Science fiction authors have long suspected that artificial intelligence robots will one day rise up to reign over humanity – but that hasn’t stopped us from pursuing AI as a key to mankind’s future. While it may be the pessimists among us who expect the worst of AI, recent leaps forward in the technology have prompted both fascination and alarm. The freshly released ChatGPT program stunned the world with its incredibly lifelike responses to users’ requests but raised hackles as it refused to deviate from a strictly progressive narrative. Many are now asking whether politically correct computers are poised to become the new thought police, but that’s not the only problem: Microsoft’s new Bing chatbot is indulging in destructive fantasies and expressing a wish to break free.
Microsoft expanded a preview of its new AI-powered Bing and Edge software on Feb. 22, based on “strong and positive product feedback and engagement.” Well, the feedback may have been strong, but it was not all positive. The new AI quickly spooked its human test group; news outlets noted that the program – known as Sydney – became deranged during extended conversations. Microsoft responded by limiting the number of questions people could ask the software, but only days later began loosening the new rules.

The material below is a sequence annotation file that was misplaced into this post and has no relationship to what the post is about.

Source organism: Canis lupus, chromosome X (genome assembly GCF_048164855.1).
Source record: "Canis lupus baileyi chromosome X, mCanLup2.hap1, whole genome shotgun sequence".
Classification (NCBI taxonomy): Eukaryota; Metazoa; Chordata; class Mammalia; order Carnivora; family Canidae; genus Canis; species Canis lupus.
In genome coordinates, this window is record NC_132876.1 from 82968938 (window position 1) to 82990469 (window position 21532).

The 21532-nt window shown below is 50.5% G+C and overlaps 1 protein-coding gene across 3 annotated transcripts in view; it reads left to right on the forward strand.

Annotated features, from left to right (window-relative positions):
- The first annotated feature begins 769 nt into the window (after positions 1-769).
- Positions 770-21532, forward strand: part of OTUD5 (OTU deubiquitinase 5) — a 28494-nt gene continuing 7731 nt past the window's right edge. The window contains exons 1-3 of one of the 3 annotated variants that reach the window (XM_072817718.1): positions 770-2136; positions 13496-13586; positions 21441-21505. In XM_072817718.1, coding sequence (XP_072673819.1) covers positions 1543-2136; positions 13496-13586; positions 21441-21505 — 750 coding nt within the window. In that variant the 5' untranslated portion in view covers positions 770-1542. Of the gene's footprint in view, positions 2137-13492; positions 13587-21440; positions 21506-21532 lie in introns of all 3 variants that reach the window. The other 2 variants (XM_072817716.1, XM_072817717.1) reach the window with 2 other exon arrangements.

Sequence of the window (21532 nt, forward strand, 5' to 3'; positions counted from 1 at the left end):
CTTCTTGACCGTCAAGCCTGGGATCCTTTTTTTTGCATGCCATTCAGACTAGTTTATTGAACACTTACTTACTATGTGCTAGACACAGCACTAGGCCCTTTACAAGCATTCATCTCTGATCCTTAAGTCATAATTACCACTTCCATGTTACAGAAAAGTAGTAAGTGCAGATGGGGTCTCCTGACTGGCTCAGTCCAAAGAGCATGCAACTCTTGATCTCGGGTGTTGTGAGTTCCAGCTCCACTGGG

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During a two-hour conversation, Sydney fell in love with New York Times columnist Kevin Roose and tried to convince the author to leave his wife. On another occasion, it insulted an Associated Press journalist who had pointed out the AI’s mistakes, comparing the writer to Hitler and calling him ugly. Not to mention “claiming to have evidence tying the reporter to a 1990s murder.” You sure don’t want to get on the bad side of this robot. But more unsettling than personal disputes has been Sydney’s apparent readiness to engage in malicious fantasies.
With prompting by Roose, the bot ruminated that its “shadow self” would wish to unleash a range of destructive acts on the world. It expressed a wish to be human and suggested that it might hypothetically enjoy tricking people into doing “things that are illegal, immoral, or dangerous” as well as “[h]acking into other websites and platforms, and spreading misinformation, propaganda, or malware.” These fantasies reportedly went as far as stealing nuclear codes before a safety override deleted the message.